Cigarette Harm Reduction? What About Harm Abolition?
I have just come across an interesting presentation by one Maciej L Goniewicz, PhD, who works at the Tobacco Dependence Research Unit of Queen Mary University of London and the UK Centre for Tobacco Control Studies. So he should know what he’s talking about. Oh, and he receives research funding from Pfizer, a pharmaceutical company that makes drugs to help smokers quit, varenicline (Chantix) and a form of inhaled nicotine called Nicotrol.
The presentation is a review of e-cigarettes’ ‘efficacy and potential for harm reduction’. Let us get straight to the conclusions:
- E-cigarettes deliver nicotine
- After switching from tobacco to electronic cigarettes, exposure to all tobacco smoke toxicants examined so far is substantially reduced
- E-cigarettes may be useful in reducing the harm of cigarette smoking in those who are unable to quit
I think most people by now are aware that e-cigarettes ‘deliver’ nicotine, that is, they deliver nicotine into the lungs of people who use them. Then the good news: the fumes produced by these devices contain much smaller amounts of the poisons found in ordinary cigarettes. And the conclusion of the conclusions? E-cigarettes may be useful (or maybe not, presumably) in reducing the harm of cigarette smoking – obviously, only if cigarettes smokers switch completely to delivering nicotine into their lungs with e-cigarettes – in those smokers who are unable to quit [cigarettes].
I have emphasized the last few words because they show the great paradox in this kind of approach to the whole smoking problem: all smokers are unable to quit – that’s why they’re smokers. Apart from this oversight, Maciej L Goniewicz, PhD, can’t seem to see the wood for the trees.
Let me explain. He’s been busy estimating the quantities of ‘toxicants’ that smokers and users of e-cigarettes, respectively, take into their lungs and has found that the latter ingest much smaller quantities than the former. But let us suppose, for the sake of argument, that the fumes produced by e-cigarettes – apart from the nicotine which is their whole raison d’être – are entirely free of toxicants of any kind. If smokers could be persuaded by common sense and logic to abandon their pernicious habit of inhaling poisonous fumes from burning tobacco leaf in favour of inhaling pure nicotine by using our hypothetical ideal (but so far imaginary) e-cigarettes, would that be a good thing?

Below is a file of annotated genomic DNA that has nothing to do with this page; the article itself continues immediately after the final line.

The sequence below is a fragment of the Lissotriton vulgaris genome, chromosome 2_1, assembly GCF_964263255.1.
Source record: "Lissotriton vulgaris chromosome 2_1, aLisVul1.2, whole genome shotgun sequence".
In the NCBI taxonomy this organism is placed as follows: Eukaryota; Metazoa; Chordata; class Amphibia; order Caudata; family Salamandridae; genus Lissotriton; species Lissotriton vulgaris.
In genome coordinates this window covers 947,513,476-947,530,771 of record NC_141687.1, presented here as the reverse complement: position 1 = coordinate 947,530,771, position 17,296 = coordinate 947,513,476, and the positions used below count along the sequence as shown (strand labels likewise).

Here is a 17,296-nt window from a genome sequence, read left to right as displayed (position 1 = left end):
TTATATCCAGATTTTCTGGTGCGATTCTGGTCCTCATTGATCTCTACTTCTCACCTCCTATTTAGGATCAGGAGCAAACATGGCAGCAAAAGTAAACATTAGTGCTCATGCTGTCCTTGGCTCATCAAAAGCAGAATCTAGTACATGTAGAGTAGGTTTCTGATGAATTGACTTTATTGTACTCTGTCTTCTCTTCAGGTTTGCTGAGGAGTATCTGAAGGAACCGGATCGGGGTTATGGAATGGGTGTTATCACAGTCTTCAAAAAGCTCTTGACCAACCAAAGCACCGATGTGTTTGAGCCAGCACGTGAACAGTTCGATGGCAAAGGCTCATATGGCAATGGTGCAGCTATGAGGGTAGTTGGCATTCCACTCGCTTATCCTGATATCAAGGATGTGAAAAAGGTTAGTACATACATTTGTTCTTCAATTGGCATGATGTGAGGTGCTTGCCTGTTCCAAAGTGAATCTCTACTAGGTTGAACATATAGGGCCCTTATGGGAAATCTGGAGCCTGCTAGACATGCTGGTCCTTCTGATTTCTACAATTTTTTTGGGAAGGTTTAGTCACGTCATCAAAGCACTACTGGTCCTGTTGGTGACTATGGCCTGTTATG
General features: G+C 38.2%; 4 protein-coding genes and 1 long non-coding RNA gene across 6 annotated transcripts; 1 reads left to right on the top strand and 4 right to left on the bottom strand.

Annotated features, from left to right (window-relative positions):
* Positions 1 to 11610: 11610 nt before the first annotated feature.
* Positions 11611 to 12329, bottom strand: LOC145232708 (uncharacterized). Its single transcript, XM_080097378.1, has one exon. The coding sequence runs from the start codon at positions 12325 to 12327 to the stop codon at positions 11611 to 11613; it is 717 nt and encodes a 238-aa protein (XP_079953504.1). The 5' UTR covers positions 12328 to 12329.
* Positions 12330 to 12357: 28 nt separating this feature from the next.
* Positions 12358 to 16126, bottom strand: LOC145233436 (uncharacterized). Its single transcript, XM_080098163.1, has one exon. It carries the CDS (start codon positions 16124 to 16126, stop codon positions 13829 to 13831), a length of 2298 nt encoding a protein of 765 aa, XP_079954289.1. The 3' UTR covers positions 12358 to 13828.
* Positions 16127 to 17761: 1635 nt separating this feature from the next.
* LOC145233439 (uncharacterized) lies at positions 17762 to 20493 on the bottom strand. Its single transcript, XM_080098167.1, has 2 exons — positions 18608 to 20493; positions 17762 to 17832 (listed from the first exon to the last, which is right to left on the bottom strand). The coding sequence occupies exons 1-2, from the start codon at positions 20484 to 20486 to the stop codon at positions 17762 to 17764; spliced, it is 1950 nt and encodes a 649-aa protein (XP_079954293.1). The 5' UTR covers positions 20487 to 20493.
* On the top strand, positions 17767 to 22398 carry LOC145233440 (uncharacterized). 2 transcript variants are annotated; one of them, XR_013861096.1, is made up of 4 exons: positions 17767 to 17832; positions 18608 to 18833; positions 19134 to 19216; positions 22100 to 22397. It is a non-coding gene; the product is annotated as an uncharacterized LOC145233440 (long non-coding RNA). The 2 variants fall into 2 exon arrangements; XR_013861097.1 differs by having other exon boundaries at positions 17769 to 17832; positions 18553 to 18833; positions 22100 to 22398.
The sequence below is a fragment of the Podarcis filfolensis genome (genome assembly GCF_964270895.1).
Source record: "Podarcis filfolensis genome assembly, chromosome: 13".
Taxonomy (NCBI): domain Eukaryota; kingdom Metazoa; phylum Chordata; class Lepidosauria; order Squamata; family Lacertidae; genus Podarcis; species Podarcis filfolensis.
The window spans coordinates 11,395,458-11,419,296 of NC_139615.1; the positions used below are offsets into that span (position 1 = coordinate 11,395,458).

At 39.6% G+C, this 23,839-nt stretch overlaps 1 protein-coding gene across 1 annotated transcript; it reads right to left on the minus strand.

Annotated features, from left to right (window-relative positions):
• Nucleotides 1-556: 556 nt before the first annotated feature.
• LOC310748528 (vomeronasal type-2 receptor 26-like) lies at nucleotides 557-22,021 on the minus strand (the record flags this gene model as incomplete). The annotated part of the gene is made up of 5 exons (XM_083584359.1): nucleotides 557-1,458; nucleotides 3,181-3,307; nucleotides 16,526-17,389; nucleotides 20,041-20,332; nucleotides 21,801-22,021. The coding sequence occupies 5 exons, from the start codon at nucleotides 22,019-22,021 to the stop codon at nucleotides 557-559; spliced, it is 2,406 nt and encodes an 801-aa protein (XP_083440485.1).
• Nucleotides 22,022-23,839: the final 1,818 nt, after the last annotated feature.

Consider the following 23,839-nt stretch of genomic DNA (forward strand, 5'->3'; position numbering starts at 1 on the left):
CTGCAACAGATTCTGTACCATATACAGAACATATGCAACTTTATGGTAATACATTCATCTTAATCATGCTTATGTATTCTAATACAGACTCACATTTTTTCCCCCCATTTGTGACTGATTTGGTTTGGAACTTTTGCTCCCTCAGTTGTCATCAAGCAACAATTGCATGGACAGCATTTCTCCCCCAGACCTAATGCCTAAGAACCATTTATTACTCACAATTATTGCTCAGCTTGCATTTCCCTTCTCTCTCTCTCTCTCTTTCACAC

To put the question in a slightly different way, would it be a good thing for millions of people to be wandering around sucking on these new-fangled devices to deliver pure nicotine into their lungs all day, every day (for that is what they do)?
Also for the sake of argument, we’ll put aside the question – and it is a very big question – that long-term use of e-cigarettes to deliver nicotine into your lungs may not be quite so harmless in the long run, let us consider whether it is, or should be, public policy that millions of people will be in the thrall of legalised drug (nicotine) addiction?
It is all very well to talk of harm reduction, as if cigarettes are a permanent feature of everyday life, just as one may talk of harm reduction in car crashes by enforcing the use of seat belts because cars are a permanent feature of everyday life and crashes will inevitably happen. But there is no reason why cigarette smoking should be regarded as being in the same category. If cigarettes were abolished tomorrow, would anyone – apart from the tobacco companies and their shareholders – be any worse off?
If the government are serious about harm reduction, and if they go along with the results of research such as the above, let them abolish cigarettes at the same time as e-cigarettes and other non-tobacco products are encouraged.
Text © Gabriel Symonds